I get the feeling that many in the UK and the US, including most if not all the media, do not realize how much hostility there is in some quarters against America’s perceived control over Europe. And against the UK, historically seen as America’s agent within the European Union. I am amazed to see the naivety with which the issue is debated in the USA and in the UK.
You would be shocked to see the ferocity of the arguments and words used by my illustrious colleague in the article I’ve mentioned. But what you especially don’t seem to realize is that his thoughts are shared by many. Too many, perhaps. Sadly, for many the UK is still the "Perfidius Albion" of fascist memory.  

The UK and US have not yet awakened to the truth. This is NOT a reaction to Trump and Brexit. Trump and Brexit are welcome excuses that are being used to camouflage a sharp acceleration in plans to truly make Europe, or at least the Paris-Berlin core, an increasingly antagonist side to the US. Alignment is over. Disagreements are going to be far more frequent in the future.
When I see American media and commentators wondering if the alliance with Europe “can survive Trump”, I bitterly remark that the alliance has been changing and dying from well before Trump.
Going back to my colleague, he openly talks of NATO as a novel  Delian League, with the US playing the part of Athens and exploiting the alliance to control the other cities / European countries. Do you remember how the Delian League ended?
It is a sorry state of affairs, years in the making. And it is not going to heal easily. If at all. 
Regardless of whoever will be elected after Trump, it is indeed unlikely that things will ever go back to the way they were, simply because it is not an issue of Trump or no-Trump to start with.

The same is true of Brexit. Regardless of who is prime minister, regardless of Customs Union or not and regardless of how much London promises to do against Russia in the Baltic and in Norway, relationships with the new center of Europe will stay tense.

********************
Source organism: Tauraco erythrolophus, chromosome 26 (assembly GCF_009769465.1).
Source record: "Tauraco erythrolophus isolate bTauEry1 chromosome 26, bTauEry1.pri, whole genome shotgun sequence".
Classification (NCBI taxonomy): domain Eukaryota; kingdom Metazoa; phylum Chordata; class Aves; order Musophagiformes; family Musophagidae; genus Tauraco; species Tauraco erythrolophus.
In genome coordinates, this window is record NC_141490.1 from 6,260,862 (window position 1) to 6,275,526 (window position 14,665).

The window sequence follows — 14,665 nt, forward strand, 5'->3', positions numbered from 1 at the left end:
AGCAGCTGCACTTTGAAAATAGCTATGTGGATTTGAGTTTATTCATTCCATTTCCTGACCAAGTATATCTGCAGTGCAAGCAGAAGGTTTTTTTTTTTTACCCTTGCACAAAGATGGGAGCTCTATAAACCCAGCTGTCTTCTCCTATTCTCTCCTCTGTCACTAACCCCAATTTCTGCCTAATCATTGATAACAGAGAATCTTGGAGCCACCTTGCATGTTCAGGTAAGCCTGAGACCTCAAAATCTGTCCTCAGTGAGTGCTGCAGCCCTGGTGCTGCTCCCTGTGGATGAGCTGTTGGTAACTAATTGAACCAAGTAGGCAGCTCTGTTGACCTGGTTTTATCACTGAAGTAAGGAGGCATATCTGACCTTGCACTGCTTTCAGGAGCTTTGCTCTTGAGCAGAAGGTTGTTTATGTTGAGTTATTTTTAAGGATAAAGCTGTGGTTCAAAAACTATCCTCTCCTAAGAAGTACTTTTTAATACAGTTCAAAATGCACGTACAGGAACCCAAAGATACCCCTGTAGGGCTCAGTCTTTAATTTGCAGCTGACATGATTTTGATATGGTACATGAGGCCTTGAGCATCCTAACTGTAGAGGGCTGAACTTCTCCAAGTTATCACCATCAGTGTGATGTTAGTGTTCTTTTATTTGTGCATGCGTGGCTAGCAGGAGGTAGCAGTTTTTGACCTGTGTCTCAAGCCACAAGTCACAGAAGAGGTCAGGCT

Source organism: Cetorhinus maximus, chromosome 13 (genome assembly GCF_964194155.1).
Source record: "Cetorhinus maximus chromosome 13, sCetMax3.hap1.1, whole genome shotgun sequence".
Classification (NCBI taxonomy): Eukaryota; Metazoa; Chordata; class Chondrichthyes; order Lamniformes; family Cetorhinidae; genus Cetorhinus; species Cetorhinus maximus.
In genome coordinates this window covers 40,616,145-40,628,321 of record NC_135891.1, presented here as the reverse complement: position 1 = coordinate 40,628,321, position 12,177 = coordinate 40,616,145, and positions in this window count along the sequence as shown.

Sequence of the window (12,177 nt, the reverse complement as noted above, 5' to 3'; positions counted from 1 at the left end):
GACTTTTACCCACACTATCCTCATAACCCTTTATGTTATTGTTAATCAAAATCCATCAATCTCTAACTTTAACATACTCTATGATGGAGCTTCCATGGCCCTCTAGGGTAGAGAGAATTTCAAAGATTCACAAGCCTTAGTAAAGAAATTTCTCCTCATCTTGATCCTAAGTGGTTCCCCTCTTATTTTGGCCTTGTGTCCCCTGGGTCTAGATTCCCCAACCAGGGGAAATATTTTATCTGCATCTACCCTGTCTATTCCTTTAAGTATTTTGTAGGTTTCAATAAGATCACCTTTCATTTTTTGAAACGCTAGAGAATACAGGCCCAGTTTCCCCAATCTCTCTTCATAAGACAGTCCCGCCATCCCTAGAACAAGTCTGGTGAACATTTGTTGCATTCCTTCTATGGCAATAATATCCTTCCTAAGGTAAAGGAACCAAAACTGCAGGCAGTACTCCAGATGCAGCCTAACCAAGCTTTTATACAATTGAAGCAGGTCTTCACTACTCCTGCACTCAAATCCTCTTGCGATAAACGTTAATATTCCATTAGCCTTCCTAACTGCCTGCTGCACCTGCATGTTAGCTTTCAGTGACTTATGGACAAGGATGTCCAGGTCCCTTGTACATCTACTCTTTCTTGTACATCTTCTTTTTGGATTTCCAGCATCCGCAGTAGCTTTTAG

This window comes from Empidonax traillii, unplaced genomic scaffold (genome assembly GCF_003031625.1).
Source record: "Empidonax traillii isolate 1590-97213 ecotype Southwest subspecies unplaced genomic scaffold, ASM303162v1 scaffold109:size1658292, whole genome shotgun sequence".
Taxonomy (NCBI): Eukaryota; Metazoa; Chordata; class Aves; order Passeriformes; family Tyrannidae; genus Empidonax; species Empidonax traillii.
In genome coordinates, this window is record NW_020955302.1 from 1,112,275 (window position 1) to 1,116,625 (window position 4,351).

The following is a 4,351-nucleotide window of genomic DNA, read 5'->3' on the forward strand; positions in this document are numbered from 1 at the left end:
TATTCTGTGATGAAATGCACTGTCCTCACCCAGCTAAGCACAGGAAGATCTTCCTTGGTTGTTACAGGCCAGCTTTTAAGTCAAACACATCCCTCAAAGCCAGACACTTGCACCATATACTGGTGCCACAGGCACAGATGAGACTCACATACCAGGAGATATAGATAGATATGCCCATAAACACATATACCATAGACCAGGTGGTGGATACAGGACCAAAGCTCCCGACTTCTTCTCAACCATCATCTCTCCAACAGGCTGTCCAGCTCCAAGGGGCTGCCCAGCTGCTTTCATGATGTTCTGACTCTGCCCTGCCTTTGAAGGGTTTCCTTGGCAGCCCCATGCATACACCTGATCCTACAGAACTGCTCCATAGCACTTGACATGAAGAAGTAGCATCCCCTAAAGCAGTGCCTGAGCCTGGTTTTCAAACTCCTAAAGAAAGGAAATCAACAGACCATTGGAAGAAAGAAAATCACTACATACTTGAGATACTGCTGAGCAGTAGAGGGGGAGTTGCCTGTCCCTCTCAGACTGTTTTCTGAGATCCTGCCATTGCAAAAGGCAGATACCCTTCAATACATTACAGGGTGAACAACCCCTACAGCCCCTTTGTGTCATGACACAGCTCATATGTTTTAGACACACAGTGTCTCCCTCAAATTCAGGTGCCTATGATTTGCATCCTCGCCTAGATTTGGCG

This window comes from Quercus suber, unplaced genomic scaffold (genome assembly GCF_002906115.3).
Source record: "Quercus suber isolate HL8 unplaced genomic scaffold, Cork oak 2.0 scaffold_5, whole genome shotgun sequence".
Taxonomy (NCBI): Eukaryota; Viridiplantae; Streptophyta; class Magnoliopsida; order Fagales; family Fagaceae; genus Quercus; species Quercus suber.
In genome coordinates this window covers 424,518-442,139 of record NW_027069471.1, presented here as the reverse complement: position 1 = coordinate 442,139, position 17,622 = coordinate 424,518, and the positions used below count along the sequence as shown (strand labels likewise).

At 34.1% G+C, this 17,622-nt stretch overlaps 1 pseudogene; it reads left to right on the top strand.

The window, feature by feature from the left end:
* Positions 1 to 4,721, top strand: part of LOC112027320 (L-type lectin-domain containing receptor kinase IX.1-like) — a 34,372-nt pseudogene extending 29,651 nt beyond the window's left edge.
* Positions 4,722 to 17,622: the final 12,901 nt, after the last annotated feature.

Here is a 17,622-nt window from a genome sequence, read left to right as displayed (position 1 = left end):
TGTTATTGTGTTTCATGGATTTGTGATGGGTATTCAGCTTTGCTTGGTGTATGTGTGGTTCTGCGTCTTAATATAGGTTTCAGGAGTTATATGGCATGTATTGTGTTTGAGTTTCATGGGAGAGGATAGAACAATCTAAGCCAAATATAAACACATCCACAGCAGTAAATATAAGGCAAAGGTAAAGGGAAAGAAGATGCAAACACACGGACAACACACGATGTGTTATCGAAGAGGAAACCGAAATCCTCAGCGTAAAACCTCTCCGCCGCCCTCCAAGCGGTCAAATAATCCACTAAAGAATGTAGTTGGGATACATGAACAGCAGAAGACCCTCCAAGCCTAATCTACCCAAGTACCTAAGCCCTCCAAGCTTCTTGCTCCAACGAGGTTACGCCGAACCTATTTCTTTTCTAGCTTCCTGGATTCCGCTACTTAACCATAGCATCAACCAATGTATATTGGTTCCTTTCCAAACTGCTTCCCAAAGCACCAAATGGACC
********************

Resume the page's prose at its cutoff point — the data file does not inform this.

Nothing is ever universal, of course, but let me remark that there is a political current, Europe-wide, which is all too happy to have London’s veto out of the way. The feeling is that America’s “undercover agent” is now out of the room.
The use of inflammatory language over Gibraltar and many other controversies will remain in the long term, regardless of what the UK might do or say. The US and UK should both stop being so penitent about Trump and Brexit and realize that a new phase has begun. Great power competition it is, but China is not the only rival to be worried about. 
Germany-France are a rival. And the EU as a whole will be, if the new center can win over the resistences of the periphery.
The EU is a Superpower, economically. It isn’t a great power politically and militarily because it is still divided. But the new France – Germany alignment, on its own, and particularly if the nuclear deterrent situation goes as we imagine it, will generate a voice that will more often than not become the de-facto “european” position. Exactly as is happening with the new FCAS fighter jet, France and Germany are trying to “define the project” and then have “partners” tag along. In front of an essential "fait accompli", the Union will follow the hegemons. 
And as a major power with a major voice, it will increasingly speak against America and the UK. The sooner the anglosphere realizes this, the better.
If you can’t see what is happening, you are pretty blind. You can either be happy with it, like my colleague, or be worried by it, like me. But please, don’t pretend it isn’t happening! 

The next phase of the struggle internal to Europe is now officially between Germany-France and the periphery of Europe.
The periphery means Poland and in lesser measure the rest of East Europe, which are great NATO supporters as they do not trust (for very good reasons, if you ask me) France and Germany to be able and willing to defend them from Russia.